With Google’s Core Web Vitals taking center stage when it comes to measuring the performance of a webpage, there are many other metrics that are part of the overall picture of what makes a top-performing webpage, and by extension, a brand’s website.
Core Web Vitals, when taken together, provide a powerful set of metrics that shape how your page is doing and how its responding to user interaction. It provides you with a broad view but it’s not the whole picture. To widen the lens you can incorporate non-Core metrics into your purview, which, when taken together, can greatly help to improve the performance of a page.
But what are these metrics that stretch beyond Core Web Vitals? Let’s take a look.
Speed Index (SI)
The speed index is a measurement that checks how fast the contents of a page become visibly populated during a load. The way that it’s calculated is by using frame-by-frame analysis on the page. It counts the visual progression that is made between frames that are captured every 100 milliseconds.
What’s my SI score?
Poor: 5.8 seconds or more
Okay: between 4.3 and 5.8 seconds
Good: 4.3 seconds or less
What’s making my SI perform poorly?
Essentially anything that is preventing the page from loading quickly is going to damage your SI score. That’s a lot of possibilities. For example, the main thread being blocked; or the use of rotating carousels, which worsen scores as they are continually changing.
How can I improve my SI score?
Tackling the issue of speed index isn’t a single-source solution. It’s going to take a collection of metric tweaks. Things that you can do include using lazy loading images, which are images that only load on the page once the user scrolls down, cutting down on bandwidth. This is also a useful tip because many page visitors don’t scroll down too far. And you can get rid of unnecessary downloads by taking a look at your page’s assets and deleting parts that are just not doing much and are better off thrown out.
Time to Interactive (TTI)
Time to Interactive is a measurement that checks how long it takes from when the page begins to load to when it’s fully interactive. And for a page to be fully interactive, it must be able to respond to user interactions within 50 milliseconds, have the most visible elements rendered, and be able to display the most useful content that’s measured by First Contentful Paint.
What’s my TTI score?
Poor: 7.3 seconds or more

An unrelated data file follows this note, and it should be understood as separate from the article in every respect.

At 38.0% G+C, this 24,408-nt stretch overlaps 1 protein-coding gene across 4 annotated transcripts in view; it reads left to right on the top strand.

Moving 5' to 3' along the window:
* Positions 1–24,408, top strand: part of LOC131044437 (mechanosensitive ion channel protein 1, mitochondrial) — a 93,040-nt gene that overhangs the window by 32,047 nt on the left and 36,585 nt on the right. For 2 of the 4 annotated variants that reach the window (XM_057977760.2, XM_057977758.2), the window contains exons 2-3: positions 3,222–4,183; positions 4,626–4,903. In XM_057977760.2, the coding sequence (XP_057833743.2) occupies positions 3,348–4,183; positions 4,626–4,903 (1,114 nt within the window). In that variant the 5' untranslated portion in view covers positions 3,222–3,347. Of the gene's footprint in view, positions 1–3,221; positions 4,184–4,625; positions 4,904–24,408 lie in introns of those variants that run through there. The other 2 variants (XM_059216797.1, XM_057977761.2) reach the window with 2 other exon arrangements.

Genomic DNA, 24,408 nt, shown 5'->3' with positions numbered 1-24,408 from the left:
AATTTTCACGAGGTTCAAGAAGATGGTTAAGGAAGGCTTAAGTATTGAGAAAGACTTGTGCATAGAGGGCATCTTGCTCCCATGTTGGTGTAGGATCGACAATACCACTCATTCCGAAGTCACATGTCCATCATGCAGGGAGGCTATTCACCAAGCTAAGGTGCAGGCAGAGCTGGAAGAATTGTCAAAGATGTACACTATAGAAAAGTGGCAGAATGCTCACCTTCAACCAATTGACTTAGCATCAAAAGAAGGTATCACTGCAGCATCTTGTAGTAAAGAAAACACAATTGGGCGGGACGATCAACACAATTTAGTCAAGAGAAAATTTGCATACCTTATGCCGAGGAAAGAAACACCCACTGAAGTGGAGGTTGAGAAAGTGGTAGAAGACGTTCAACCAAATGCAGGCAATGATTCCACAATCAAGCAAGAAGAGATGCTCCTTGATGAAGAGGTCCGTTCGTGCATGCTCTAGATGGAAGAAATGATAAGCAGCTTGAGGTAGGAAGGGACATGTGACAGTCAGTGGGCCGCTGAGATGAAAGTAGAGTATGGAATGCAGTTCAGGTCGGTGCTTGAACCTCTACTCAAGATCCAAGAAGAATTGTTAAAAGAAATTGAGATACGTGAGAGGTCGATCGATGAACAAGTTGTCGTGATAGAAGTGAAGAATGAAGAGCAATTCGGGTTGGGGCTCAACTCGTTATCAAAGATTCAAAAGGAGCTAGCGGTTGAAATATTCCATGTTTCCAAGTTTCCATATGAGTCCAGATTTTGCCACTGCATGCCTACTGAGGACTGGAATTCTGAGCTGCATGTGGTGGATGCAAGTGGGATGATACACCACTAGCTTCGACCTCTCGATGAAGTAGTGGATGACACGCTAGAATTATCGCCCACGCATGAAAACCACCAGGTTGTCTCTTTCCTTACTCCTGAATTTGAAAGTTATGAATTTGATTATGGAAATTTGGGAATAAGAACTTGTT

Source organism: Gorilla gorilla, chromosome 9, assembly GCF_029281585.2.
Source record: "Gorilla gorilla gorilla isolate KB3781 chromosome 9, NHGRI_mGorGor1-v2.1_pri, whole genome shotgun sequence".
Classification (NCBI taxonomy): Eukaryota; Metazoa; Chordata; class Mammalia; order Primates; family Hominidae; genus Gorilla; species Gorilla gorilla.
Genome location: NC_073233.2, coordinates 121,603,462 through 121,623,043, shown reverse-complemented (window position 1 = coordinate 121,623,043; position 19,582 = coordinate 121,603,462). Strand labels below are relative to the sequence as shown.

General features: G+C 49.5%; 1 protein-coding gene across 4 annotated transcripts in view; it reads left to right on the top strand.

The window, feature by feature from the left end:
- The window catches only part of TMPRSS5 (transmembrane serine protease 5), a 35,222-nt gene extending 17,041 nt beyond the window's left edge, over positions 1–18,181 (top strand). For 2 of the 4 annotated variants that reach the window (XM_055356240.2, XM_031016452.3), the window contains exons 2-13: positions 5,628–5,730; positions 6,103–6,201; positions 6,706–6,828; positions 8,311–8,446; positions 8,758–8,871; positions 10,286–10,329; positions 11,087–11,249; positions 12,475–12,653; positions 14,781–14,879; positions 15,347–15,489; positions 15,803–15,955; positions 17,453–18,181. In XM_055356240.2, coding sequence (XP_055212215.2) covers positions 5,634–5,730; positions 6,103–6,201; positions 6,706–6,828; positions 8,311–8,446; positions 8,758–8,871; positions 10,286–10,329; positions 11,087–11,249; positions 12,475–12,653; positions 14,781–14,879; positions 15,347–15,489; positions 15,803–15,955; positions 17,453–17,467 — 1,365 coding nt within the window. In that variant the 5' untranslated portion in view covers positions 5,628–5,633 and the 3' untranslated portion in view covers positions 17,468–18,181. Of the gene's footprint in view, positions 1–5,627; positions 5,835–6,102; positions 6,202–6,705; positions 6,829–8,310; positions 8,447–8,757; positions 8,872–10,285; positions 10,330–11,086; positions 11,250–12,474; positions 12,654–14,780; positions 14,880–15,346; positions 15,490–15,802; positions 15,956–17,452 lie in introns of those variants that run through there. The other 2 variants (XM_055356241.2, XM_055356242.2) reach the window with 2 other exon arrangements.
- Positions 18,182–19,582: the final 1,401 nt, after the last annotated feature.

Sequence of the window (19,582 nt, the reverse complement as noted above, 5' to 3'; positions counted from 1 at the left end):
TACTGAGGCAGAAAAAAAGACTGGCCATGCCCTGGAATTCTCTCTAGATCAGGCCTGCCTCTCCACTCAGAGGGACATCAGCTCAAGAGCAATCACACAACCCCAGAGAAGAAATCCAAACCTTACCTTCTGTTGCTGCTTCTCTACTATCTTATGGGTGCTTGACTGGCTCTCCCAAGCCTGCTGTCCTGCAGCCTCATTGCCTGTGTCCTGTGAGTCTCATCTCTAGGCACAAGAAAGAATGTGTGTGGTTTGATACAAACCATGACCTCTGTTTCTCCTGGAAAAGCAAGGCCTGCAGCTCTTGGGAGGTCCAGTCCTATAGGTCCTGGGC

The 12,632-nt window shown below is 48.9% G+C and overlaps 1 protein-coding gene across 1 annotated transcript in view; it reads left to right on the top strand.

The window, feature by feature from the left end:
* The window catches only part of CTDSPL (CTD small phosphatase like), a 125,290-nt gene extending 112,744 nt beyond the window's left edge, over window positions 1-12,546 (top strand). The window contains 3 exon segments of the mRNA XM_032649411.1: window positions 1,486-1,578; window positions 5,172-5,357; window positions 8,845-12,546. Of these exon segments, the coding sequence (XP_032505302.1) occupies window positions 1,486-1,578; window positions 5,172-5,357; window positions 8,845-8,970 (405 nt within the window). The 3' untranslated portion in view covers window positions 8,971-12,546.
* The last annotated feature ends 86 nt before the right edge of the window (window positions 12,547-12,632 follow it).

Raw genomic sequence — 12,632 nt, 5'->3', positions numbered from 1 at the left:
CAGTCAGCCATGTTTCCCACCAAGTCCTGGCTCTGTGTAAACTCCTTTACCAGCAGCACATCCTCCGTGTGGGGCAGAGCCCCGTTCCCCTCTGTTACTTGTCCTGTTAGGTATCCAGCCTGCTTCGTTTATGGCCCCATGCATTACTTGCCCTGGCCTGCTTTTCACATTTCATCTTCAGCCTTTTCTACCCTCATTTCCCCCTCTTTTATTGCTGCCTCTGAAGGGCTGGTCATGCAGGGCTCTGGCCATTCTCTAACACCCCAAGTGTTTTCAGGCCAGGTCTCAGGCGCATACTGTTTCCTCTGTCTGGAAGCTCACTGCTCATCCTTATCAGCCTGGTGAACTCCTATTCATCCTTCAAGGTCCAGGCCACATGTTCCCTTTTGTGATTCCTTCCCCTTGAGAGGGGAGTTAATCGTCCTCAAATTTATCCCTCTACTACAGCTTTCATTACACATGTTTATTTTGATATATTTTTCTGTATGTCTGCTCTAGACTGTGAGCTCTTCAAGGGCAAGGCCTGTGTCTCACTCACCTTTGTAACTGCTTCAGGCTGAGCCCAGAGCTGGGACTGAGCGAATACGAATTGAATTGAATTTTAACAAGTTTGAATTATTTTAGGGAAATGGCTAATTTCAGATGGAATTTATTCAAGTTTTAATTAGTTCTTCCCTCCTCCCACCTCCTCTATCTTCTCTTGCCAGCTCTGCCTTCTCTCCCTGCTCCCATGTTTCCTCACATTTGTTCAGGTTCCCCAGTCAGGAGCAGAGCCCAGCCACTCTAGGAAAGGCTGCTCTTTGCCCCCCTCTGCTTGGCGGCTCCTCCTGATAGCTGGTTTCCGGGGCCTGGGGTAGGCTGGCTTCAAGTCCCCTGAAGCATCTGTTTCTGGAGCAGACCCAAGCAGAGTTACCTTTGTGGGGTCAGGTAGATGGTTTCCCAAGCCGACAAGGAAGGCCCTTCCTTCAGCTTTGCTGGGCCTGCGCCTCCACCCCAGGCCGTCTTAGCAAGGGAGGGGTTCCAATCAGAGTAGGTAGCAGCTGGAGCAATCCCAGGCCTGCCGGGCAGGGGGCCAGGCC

Okay: between 3.9 and 7.3 seconds
Good: 3.8 seconds or less
What’s making my TTI perform poorly?
Like the Speed Index, there are likely multiple reasons why your TTI performance is dragging out your score. It’s also tied to other metrics like the First Contentful Paint, so that if the latter scores poorly so will the former.
How can I improve my TTI score?
How to compare the right way
If you’re sitting there thinking “okay, here are the most important metrics to keep in mind when analyzing a page’s performance. But now I need to compare them,” then keep in mind that there is a right way to compare metrics. Apple to apples, if you like, rather than chalk and cheese.
To get it right, we need to get the difference between field data and lab data, in addition to desktop and mobile data.
The field and the lab
Field data comes from the collection of data from real visitors, each with their unique network and device. Your field data may consist of 183 visitors from mobile and 430 from desktop, among which 573 have used Safari and 40 Google Chrome.
Lab data comes from the controlled environment that you have set up, using predefined variables like the location of the test, the browser, and the device.
As you can see these types of data are very different and produce very different results. So first know what you want to compare and specify. Do you want to compare Time to Interactive on mobile via Safari from San Francisco? Or do you want to compare Speed Index on desktop via Chrome from Frankfurt?
The worst thing you can do as an analyst is to think that you’re managing quality scores (from lab data) while overlooking the incredibly poor visitor performances (the field data).
The desktop and the phone
When you’re researching Core Web Vitals as well as the wider metric environment (which can seem more like a jungle that you’re in the middle of with no rope to lead you through the thickets) you will encounter a bunch of data that comes from desktop/laptop and mobile.
You’ll probably notice fairly quickly that desktop scores are generally better than mobile scores. That’s just how it is, because desktops have better and bigger hardware that is capable of faster speed as well as a more reliable internet connection.
Useful measuring tools
There are plenty of websites out there that can help you to measure your Core Web Vitals and the broader metric environment. These include:
Hopefully now there is greater clarity surrounding the wider web metrics that populate the background behind the Core Web Vitals that Google has structured when it comes to a webpage’s speed performance.